Published Sep/Oct 2006

The fruits of olympic efforts to make Atlanta a destination city are being harvested today.
By Chris King

Ten years ago, Atlanta had the world’s attention as it hosted the 1996 Centennial Olympic Games. In many respects, the Olympics forever changed Atlanta, transforming this vibrant Southern city into an international force and travel destination.
Fittingly, the Atlanta History Center (130 West Paces Ferry Road NW) on July 15 opened its new museum in the new Fentener van Vlissingen Family Wing that is dedicated to the 1996 Centennial Olympic Games.

Improvements made to prepare for the Olympics were friendly to residents and visitors, and spurred new development, including Centennial Place, a mixed-use project where public housing once stood. Centennial Olympic Park boosted the city’s green space, and all major sports facilities received an upgrade.

For many international viewers, Atlanta came into focus for the first time, and folks liked what they saw. Now Southern families wanting to experience a modern, big city can look no further than Atlanta.

Quite a fish story

Last fall, Atlanta introduced the Georgia Aquarium (225 Baker St.), a jewel in Atlanta’s crown of new developments. This family attraction was funded in part by a gift of more than $200 million from Home Depot co-founder Bernie Marcus.

This place is colossal: 8 million gallons of water, 100,000 fish and mammals, and 505,000 square-feet of floor space. The return on Marcus’ investment is seen on the faces of children, which light up at the endless aquatic marvels.

The experience is subdivided into a cold ocean environment, a Georgia coast show, a river exhibit, a coral reef with luminescent jellies, and a huge habitat devoted to the Mesoamerican Barrier Reef of Central America. The reef habitat is home to whale sharks, the largest fish species in the world, and visitors can view these creatures from an enormous (23 feet by 61 feet) window.

“Big is better” is the guiding curatorial method throughout the aquarium, and the crowds it attracts are correspondingly mammoth–some 1.3 million visitors through March.

Navigating the largest aquarium in the world can be challenging, sometimes frustrating. That’s why the folks at the Georgia Aquarium suggest making advance ticket reservations (www.georgiaaquarium.org) to cut on wait times. They also have cut the building capacity down from 6,000 guests to 4,000 at a time, plus extended hours through Sept. 4.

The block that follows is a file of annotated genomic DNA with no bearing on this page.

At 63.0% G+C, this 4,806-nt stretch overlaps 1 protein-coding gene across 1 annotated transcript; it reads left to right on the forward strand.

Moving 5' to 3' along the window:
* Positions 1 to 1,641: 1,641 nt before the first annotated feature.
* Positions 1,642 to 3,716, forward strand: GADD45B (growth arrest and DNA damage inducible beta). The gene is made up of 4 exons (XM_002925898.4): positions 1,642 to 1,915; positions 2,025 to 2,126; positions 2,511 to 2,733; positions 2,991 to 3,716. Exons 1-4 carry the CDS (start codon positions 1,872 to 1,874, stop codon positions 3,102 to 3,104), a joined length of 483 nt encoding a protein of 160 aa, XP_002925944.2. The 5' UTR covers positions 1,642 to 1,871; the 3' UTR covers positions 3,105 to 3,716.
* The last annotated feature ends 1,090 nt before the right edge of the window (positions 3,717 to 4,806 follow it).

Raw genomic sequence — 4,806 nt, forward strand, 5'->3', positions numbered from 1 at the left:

Admission to the aquarium is hefty: $22.75 for adults, $19.50 for seniors, $17 for children (under age 3 free).

The world on a string

At the other end of investment and glitz from the Georgia Aquarium, but with just as much imagination in its own right, is the Center for Puppetry Arts located Midtown at the corner of 18th and Spring streets (1404 Spring St., NW). Like the aquarium, it is for children of all ages; all you need to enjoy yourself is the capacity to dream.

A tour of the puppet collection is worth the visit, but the center also has a busy schedule of performances for children and adult audiences. Tickets vary, but a family performance ticket is $16 and includes a tour of the museum and making a puppet in the workshop.
fine art in phoenix city

It could be a stretch for kids to visit the newly expanded High Museum of Art (1280 Peachtree St., NE), but you owe it to yourself and to them. The Italian architect Renzo Piano envisioned the expansion, adding beautiful green space where children can run off some energy. The expanded galleries have a stunning incorporation of natural light. Adults will enjoy Table 1280, a restaurant and tapas lounge.

An extra reason to visit the museum is “Louvre Atlanta,” a partnership that will bring hundreds of works from the Musée du Louvre in Paris to the High Museum of Art. The collaboration will launch in October and conclude in 2009. Works by Raphael, Rembrandt, Rubens and more will be exhibited, and a variety of educational programs are planned.